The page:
Editorial: Helping a few good men and women find a better way

From ANIMAL PEOPLE, November 1992:

I find no subject more difficult to write about than child abuse, because none other
provokes such conflicting emotions. I don’t claim to have been an abused child; indeed in
some ways I had unique advantages. Both my parents were schoolteachers, well aware of
the faults of formal education and quite adept at providing educational opportunities outside
of the classroom, as well as quite willing to help me dodge classroom attendence to do any-
thing and everything else useful and constructive––attending courtroom proceedings, ram-
bling around Europe, and working parttime for newspapers, among other alternative
“lessons” that were never graded. At the same time, our family was not immune to the
times and the stresses that afflict all of us. We went through part of a winter without gas and
electricity during a period of prolonged parental unemployment; there were several years in
my early teens when because my father was working the equivalent of two fulltime jobs, I’d
rarely have seen him if I hadn’t been working for him almost every day away from school; I
was beaten and starved for disciplinary reasons in a manner unfortunately not uncommon ;
and we all had to cope with several terrifying explosions of a long-smoldering mental illness

in one family member. The violence at school was often worse, to the point that for at least
three years my only sanctuary was in books, on the baseball diamond, and in
daydreams––and not always then. As the youngest and most independent-minded member
of my class, I got a beating from someone almost daily, until the day I somehow demol-
ished a boy who was half again my size. I didn’t make him say uncle; I merely asked him to
pledge to quit picking on me and my brother. To my surprise, the schoolyard grapevine
cast me as mayhem personified. Newly confident, I responded with a counterattack against
all the bullies, singly and collectively, which evolved into my journalistic career a few
years later, when most of the schoolyard bullies had mellowed out or gone elsewhere, and I
discovered that well-chosen words were usually more effective weapons.
I wrote an angry book about it all, beginning the manuscript at age 14, that went
through two printings used mainly by teachers who work with disturbed children of similar
age. It may have been most useful to me, however, as catalyst for an avalanche of letters
from people of both sexes and a range of ages and cultural backgrounds, who shared their
own stories with me. And everyone had a story. The confluence of experience made plain
that all of us, including the bullies, were victims of abusive situations that largely went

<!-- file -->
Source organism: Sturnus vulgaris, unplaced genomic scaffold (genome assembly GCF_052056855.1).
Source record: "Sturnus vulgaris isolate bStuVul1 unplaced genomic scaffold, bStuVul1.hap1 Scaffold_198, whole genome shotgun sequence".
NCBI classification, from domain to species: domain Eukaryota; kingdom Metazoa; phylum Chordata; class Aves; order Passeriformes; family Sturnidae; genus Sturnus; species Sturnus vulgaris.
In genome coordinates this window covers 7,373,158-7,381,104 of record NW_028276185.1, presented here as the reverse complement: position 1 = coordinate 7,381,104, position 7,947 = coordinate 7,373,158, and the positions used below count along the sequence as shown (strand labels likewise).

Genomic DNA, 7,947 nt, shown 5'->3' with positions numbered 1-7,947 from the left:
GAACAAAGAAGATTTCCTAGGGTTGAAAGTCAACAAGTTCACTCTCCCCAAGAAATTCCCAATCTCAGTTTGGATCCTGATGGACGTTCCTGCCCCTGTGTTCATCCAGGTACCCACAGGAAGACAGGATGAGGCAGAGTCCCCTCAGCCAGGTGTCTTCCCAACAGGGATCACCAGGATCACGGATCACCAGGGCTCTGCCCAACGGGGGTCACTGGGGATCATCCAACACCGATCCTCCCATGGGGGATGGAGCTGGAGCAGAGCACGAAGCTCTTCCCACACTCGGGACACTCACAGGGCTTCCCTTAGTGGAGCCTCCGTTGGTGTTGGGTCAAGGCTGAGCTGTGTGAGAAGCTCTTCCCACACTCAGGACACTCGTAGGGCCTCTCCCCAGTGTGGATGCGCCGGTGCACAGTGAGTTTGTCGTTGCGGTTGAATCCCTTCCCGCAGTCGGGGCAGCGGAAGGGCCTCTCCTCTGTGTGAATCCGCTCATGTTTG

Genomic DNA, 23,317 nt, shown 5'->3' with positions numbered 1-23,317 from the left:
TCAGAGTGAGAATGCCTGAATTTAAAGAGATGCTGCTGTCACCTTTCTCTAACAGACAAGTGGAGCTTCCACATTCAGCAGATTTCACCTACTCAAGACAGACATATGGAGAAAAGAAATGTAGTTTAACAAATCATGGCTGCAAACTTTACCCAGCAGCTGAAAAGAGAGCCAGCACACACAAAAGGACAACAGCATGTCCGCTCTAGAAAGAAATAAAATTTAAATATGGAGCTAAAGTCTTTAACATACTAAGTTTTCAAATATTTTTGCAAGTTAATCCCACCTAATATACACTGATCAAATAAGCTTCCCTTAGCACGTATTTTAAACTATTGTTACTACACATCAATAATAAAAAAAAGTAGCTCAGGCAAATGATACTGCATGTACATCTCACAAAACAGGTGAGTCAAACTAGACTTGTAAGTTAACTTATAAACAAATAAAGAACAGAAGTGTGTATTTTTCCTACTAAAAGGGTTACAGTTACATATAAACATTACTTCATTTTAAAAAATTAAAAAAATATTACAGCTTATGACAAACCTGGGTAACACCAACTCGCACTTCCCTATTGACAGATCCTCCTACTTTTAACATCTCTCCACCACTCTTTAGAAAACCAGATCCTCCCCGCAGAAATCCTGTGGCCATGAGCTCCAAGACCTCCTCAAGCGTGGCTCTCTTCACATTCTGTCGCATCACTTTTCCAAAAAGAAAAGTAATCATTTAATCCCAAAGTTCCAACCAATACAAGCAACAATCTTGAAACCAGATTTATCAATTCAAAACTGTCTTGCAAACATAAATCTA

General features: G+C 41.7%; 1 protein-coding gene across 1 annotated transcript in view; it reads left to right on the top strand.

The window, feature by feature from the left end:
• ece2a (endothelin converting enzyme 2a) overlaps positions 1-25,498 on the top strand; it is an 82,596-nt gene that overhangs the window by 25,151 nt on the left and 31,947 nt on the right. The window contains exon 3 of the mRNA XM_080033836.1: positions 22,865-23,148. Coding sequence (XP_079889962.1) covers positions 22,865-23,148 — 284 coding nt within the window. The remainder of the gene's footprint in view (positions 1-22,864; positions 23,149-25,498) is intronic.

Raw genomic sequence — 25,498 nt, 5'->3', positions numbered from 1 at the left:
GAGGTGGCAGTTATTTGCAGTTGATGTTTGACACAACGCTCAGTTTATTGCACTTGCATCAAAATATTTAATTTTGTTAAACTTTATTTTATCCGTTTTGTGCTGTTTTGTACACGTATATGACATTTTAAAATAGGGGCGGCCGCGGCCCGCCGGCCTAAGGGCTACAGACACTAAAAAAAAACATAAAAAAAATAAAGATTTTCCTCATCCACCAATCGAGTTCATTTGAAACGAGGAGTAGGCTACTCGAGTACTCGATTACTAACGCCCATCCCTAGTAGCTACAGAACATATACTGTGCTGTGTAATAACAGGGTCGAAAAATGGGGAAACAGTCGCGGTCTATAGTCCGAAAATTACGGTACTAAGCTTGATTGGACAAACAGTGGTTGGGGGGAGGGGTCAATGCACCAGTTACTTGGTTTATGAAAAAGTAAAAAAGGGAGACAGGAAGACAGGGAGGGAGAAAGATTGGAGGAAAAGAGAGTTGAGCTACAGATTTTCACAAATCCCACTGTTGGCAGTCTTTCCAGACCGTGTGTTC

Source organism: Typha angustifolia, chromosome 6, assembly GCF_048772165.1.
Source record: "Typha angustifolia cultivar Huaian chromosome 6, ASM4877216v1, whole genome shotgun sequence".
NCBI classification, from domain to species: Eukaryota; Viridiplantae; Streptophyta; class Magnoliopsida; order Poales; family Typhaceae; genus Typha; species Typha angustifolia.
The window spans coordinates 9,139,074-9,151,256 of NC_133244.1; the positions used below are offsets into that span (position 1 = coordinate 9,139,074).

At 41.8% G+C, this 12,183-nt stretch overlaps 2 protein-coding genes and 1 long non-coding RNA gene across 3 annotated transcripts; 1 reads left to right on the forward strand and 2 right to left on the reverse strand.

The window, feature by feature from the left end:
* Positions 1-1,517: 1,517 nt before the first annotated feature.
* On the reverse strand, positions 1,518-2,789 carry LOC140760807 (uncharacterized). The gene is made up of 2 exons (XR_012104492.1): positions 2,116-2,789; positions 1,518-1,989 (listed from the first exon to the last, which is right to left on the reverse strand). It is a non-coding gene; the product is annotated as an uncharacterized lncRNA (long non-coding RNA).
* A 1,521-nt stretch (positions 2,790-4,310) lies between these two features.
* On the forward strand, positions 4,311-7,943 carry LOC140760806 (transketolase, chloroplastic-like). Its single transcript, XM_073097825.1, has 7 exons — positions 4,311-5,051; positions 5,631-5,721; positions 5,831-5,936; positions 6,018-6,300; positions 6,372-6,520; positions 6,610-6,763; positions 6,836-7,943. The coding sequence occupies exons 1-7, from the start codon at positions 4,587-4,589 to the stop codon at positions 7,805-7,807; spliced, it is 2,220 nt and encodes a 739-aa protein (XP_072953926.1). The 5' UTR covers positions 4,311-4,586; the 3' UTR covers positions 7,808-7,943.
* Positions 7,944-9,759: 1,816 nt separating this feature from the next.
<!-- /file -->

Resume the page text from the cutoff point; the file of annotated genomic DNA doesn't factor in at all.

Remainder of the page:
unrecognized as such––as were our parents, and our grandparents, going back as far as
recorded memory. Some were robbed of childhood by the Great Depression and World
War II; some by the famines and wars of earlier times. All were grievously injured. Most
made a determined, conscientious effort to spare their children the particular abuses they
recognized. Thus an ancestor whose family included alcholics and an abused mother
became a Prohbitionist and campaigner for women’s suffrage. A man who never learned to
write much more than his name became a staunch advocate and patron of education. My
father, who came of age during World War II combat, barred guns and gunplay from the
house and raised us as vegetarians.
I didn’t experience deliberate abuse. Nor did a very close friend whose parents
were both alcoholics, who at least once left the children for a weekend without food or
money. We know dozens of other people who experienced similar, or worse, who cope
with the scars of incest and serious family violence, yet still love their parents and forgive,
even try to forget, because somehow the bad part of childhood was offset by just enough
love and kindness, at just enough times. There was some kind of a positive example, inspi-
ration, hope. In my case, it was sometimes only a book my parents used to read to me,
about a rabbit whose virtuous service to fellow beings was eventually rewarded, just when
he’d apparently been worst treated. For others, a prayer might have done, or simply a
vague memory of softness and warmth. Most children do recover, even when the abuse is
deliberate, if someone intervenes and gives them a chance.
But when should we intervene, and how? What exactly is an abusive situation
that warrants formal societal intervention, as opposed to situations where just a few friendly
words will do? Answers are much easier in the abstract than in reality. As a reporter, I
have many times had occasion to investigate and report upon situations involving child